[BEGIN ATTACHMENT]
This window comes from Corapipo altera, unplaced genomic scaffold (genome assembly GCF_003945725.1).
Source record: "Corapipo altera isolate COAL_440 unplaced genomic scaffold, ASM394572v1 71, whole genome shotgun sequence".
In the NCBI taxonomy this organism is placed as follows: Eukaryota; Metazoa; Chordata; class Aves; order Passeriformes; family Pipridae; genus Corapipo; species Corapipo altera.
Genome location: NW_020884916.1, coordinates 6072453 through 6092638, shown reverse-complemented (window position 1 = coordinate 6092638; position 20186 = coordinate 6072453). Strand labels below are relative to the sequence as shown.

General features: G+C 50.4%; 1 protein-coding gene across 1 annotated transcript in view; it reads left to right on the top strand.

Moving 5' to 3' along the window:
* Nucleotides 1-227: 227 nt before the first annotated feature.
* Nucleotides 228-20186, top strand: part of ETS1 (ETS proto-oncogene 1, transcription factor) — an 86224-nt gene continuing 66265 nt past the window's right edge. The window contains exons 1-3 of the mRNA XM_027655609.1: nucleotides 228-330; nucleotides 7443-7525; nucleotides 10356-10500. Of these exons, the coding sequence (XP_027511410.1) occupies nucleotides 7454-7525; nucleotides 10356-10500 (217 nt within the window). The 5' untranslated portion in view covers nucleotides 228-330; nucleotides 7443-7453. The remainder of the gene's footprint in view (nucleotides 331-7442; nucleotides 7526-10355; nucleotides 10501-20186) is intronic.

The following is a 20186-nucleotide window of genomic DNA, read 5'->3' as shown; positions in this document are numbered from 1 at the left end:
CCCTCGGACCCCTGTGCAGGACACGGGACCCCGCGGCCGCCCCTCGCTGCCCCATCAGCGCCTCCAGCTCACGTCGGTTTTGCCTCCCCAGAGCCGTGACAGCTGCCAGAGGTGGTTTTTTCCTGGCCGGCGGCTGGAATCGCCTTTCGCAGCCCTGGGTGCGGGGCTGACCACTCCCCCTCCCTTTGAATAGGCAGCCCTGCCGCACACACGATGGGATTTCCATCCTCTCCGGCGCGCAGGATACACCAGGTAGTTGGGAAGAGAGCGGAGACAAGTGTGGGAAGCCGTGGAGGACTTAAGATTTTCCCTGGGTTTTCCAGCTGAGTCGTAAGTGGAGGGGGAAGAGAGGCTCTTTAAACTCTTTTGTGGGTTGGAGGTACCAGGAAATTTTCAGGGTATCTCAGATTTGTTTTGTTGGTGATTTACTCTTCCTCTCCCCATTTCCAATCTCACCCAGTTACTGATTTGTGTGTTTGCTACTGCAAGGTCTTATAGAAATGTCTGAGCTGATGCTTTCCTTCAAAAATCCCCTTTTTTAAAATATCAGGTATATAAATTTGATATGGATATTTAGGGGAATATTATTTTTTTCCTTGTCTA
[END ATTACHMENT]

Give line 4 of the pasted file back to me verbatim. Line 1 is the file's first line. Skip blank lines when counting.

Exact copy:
Genome location: NW_020884916.1, coordinates 6072453 through 6092638, shown reverse-complemented (window position 1 = coordinate 6092638; position 20186 = coordinate 6072453). Strand labels below are relative to the sequence as shown.